“As a mother watches over her child,
Willing to risk her own life to protect her only child,
So with a boundless heart, should one cherish all living beings,
Suffusing the whole world with unobstructed loving-kindness.”
    – Metta Sutta (of Theravada Buddhism)

The Concourse is an office complex located on Technology Drive, between Airport Pkwy and Skyport Dr. in San Jose. If you ever happen to be in the area, be sure to visit a water sculpture called Melquiades by Roger Berry 1(727 Technology Dr.). A pump lifts the water from a pool and lets it spill out to the east and the west from a central spout. On the West side, the water falls in thick sheets over large concrete steps, creating a very masculine boom. On the opposite side of the spout, the east side, the water runs down like a gentle brook over numerous small bricks, producing a very feminine murmur. The water sculpture is a favorite break spot for the office complex tenants. When I worked in the complex many years ago, I had spent many an hour admiring the sculpture. I would whimsically think during my visits that the two water falls that emerged from a single central spout, went their opposite ways in dramatically different fashion, but finally came together again at the base were symbolic of the emergence from, and return to, a single divine principle or consciousness by the myriad life forms on Earth.


Our planet is covered with living things that cover a wide spectrum of consciousness from the grossest to the subtlest. The grossest expression of life energy is in plants; they live rooted to a spot on earth and are unaware of anything but sunshine, soil, water and insects.

Life in the animal kingdom is marked by its mobility; be it fish, fly, snake, bird or bison, it is no longer tethered to one spot on earth. Animal life still retains the gross impulses for survival and its obeisance to the rhythms of nature, but the finer tendencies for family bonds and social life are evident even among insects. The folds of life that shroud the consciousness within are lighter; the texture of the consciousness within is beginning to shine through. And finally with humans, consciousness achieves its boldest and most divine expression yet. We express it in our pursuit of happiness, in our seemingly irreconcilable desires for the bonds of love as also for bondless freedom, and, in our incessant quest for the meaning of life itself. If the divine impulses within humans get any stronger, they will surely be angels or Gods?

Of all human endeavors, perhaps none has greater universal appeal than music.

And of all human emotions, perhaps none is more natural than parental love.

The verses of Oscar nominated Pi’s Lullaby written and sung by Bombay Jayashree to music by Mychael Danna is a celebration of love through poetry and music. Jayashree sings:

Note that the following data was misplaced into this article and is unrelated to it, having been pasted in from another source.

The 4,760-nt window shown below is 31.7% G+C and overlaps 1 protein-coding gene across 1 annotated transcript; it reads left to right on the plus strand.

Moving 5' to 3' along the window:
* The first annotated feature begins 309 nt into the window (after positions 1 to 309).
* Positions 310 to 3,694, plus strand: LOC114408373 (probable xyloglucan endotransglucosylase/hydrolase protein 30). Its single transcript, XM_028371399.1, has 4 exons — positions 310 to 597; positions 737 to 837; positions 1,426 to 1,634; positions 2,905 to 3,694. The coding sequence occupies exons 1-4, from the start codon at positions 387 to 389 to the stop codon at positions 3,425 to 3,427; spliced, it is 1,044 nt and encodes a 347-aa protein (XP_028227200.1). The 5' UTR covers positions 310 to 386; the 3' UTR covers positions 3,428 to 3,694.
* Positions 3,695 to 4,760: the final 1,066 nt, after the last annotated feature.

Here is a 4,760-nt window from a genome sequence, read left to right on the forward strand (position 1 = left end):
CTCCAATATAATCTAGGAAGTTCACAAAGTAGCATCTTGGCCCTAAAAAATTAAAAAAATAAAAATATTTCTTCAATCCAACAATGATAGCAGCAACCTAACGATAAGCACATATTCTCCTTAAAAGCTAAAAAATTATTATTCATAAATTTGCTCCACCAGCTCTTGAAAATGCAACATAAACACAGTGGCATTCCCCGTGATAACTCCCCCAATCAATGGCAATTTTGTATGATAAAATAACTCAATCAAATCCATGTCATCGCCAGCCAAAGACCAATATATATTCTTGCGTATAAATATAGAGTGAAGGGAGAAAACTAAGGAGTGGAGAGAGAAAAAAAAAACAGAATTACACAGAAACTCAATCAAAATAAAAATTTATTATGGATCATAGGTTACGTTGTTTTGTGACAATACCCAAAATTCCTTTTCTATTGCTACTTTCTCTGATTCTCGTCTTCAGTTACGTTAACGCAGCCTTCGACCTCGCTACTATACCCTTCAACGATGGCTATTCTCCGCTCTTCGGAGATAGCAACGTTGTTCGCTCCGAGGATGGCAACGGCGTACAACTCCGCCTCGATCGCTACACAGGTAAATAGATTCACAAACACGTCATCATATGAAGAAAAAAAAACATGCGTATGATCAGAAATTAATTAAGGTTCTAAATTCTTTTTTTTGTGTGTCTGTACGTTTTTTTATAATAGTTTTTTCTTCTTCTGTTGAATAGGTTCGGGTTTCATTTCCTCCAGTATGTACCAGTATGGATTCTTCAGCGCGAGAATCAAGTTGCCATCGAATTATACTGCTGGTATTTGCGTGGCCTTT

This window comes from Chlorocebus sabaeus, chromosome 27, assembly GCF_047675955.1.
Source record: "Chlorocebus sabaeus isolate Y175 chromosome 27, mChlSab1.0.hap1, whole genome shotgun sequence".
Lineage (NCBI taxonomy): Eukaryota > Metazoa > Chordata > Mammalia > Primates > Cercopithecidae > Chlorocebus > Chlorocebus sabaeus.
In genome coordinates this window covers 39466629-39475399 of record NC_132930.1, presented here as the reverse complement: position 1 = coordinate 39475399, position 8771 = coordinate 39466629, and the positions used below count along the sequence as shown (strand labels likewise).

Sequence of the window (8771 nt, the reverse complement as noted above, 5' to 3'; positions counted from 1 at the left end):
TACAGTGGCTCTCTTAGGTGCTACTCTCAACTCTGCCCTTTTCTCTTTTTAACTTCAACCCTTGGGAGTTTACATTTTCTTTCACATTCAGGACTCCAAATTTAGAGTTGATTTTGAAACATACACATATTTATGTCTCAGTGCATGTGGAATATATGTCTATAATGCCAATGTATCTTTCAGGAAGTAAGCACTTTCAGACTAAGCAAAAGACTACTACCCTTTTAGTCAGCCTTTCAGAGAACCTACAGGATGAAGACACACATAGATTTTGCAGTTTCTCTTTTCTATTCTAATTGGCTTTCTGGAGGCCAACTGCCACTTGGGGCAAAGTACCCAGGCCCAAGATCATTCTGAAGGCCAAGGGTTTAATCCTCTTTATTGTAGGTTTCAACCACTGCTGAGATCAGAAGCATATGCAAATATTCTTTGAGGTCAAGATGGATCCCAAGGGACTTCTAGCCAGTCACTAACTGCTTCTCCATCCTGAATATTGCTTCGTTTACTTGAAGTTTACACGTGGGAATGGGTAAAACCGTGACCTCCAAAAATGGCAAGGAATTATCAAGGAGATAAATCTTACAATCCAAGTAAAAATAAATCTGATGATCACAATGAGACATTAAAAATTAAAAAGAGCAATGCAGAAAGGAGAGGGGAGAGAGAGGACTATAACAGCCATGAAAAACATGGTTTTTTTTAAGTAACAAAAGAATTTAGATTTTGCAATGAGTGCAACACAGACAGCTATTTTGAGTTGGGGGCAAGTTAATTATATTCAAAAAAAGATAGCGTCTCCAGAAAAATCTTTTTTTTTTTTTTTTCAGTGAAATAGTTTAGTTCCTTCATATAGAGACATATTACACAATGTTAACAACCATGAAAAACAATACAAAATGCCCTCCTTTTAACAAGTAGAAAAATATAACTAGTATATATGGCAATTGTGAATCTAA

“Oh my precious child, pearl of my eyes,
Are you the peacock or its dance?
Are you the nightingale or its song?
Are you the moon or its shine?
Are you the eye or its dream?
Are you the flower or its honey?
Are you the fruit or its sweetness?
Sweet dreams, gentle child!”

The mother’s heart struggles to find an image that is fit to receive the blossoms of love that spring forth at the sight of her child’s face. Note how the author each time picks an object but immediately moves towards a transient, intangible quality of the object. Is the translucent shine of the moon the more rightful image than the moon itself? Is the flighty dream in the eye better than the eye? This progression from the gross to the fine is appealing to us because we innately know that the subtler objects are the better expressions of the divine.

Love is consciousness at its subtlest, the divine pinnacle of human emotion. Love is gentle but forceful, powerful but humble. Love is simple, natural and universally accessible, requiring no special skills or training. All religions extoll the virtues of love.

St. Paul, an early follower of Jesus wrote in one of his epistles, “faith, hope and love are the great virtues, but the greatest is love.”

It is normal and natural to love one’s own child as if it is the whole World. Everyone does that, even insects do it. But to love the whole World as if it is one’s own child – no matter the ugliness that resides along side the beauty, the ferociousness in it as well as its tranquility, the violence in it as well as the peace – is the rare and Godly achievement of a few Great Souls, yes Mahatmas, like Gandhiji and Mother Teresa. Truly blessed are those among us whose Consciousness has evolved to such sublime levels that they see themselves in the whole World and the whole World in them. They seem to have realized that the World, however gross or fine it might be, is all divine!

Truly blessed are those among us who’s consciousness has evolved to such sublime levels that they can love the whole world like it is their child!
Jojy Michael dedicates this piece to all Great Teachers, and to Great Music, which for him is currently personified in the soothing, uplifting voice of Bombay Jayashree.